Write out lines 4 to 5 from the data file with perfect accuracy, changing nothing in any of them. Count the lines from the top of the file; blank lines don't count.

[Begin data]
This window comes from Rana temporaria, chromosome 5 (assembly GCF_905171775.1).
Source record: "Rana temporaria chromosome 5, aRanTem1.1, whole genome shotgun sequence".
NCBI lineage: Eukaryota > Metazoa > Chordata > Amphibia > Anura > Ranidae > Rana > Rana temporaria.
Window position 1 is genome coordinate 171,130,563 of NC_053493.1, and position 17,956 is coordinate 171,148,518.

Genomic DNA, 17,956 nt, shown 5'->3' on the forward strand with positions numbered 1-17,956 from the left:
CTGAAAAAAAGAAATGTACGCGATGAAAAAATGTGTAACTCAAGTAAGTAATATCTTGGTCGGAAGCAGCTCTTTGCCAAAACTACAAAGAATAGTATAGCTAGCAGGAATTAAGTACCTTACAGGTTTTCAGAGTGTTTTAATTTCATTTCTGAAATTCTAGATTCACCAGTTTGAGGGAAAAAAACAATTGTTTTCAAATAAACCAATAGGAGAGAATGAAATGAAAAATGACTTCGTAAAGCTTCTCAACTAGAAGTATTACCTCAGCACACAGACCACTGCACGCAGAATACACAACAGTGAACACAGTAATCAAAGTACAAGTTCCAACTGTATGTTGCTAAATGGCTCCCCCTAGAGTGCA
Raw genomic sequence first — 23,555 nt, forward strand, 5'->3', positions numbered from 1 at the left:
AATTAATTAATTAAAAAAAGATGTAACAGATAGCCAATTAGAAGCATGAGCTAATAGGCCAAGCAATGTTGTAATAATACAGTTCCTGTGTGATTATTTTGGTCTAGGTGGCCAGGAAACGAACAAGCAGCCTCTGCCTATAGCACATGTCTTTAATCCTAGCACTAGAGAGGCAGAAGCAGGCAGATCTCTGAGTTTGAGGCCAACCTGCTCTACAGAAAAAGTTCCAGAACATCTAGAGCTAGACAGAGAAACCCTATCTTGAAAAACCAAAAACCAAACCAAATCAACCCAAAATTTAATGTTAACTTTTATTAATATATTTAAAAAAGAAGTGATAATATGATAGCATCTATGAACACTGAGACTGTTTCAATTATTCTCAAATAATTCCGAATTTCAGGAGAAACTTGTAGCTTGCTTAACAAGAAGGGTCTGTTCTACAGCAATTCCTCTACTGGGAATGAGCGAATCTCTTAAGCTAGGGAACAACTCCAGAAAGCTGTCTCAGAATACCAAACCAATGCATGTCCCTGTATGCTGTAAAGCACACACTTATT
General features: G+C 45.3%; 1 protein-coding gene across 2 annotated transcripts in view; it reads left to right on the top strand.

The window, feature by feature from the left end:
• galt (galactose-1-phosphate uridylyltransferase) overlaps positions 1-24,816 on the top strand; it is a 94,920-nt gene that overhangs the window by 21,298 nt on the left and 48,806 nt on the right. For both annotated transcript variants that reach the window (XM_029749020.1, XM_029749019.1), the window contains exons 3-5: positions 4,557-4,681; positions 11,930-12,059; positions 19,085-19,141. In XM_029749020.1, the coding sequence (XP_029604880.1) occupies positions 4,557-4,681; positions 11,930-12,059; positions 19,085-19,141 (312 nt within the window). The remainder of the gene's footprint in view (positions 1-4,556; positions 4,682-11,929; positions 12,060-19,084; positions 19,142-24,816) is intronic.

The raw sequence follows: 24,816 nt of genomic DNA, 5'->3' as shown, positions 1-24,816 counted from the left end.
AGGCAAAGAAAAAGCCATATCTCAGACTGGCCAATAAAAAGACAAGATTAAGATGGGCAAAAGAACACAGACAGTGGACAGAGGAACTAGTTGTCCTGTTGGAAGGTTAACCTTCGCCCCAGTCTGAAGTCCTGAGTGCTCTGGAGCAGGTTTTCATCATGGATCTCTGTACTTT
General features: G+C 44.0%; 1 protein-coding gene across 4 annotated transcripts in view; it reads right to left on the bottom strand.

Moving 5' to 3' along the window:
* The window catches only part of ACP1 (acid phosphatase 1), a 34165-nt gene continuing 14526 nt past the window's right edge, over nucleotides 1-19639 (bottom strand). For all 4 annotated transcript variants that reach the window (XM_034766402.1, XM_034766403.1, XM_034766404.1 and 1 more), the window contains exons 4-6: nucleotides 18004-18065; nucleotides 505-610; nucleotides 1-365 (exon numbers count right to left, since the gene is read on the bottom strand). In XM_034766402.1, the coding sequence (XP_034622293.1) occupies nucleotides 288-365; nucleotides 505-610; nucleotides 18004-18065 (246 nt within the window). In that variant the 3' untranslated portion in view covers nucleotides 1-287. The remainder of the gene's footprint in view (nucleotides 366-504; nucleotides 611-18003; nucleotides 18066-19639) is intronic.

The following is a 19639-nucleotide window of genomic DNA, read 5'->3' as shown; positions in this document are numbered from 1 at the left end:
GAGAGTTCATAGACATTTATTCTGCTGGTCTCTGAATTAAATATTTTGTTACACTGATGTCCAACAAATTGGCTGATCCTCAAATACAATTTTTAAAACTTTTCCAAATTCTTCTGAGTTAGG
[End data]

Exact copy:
Window position 1 is genome coordinate 171,130,563 of NC_053493.1, and position 17,956 is coordinate 171,148,518.

Genomic DNA, 17,956 nt, shown 5'->3' on the forward strand with positions numbered 1-17,956 from the left: